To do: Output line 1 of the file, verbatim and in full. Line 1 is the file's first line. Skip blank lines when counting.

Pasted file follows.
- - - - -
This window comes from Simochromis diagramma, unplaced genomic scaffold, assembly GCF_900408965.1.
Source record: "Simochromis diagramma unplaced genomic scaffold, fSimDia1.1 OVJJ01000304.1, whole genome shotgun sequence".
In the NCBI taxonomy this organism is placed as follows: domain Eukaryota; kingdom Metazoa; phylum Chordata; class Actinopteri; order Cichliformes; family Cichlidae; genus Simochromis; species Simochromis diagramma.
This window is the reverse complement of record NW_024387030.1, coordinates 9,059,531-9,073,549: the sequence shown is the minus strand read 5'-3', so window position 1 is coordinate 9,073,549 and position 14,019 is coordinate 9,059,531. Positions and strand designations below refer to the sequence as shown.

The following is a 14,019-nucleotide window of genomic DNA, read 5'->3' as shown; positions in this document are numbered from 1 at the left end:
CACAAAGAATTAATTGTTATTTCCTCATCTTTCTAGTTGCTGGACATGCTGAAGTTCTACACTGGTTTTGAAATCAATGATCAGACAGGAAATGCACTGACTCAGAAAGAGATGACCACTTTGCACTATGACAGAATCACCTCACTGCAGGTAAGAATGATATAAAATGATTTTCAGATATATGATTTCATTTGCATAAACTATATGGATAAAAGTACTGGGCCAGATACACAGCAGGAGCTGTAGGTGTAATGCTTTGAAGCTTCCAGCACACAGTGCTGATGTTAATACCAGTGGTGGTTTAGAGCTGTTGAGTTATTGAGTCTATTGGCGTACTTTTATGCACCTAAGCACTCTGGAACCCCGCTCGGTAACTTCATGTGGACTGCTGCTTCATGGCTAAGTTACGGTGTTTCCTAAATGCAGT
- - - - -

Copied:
This window comes from Simochromis diagramma, unplaced genomic scaffold, assembly GCF_900408965.1.